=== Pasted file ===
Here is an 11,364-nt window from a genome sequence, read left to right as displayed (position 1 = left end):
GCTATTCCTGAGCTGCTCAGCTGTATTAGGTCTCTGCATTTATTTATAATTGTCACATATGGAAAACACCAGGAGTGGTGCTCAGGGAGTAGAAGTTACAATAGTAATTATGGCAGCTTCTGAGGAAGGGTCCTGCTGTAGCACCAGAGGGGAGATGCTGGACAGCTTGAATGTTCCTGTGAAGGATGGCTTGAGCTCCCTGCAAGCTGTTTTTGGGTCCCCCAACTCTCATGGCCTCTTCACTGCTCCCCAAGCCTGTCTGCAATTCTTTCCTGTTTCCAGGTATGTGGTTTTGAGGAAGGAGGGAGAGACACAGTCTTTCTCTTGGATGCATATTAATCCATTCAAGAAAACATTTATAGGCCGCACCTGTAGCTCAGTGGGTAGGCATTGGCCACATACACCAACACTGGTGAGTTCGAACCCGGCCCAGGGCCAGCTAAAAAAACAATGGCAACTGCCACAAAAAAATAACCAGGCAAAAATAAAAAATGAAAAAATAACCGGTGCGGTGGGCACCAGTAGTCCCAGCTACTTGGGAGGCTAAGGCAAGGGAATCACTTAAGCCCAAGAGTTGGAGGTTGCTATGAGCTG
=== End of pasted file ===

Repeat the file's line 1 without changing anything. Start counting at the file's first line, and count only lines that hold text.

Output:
Here is an 11,364-nt window from a genome sequence, read left to right as displayed (position 1 = left end):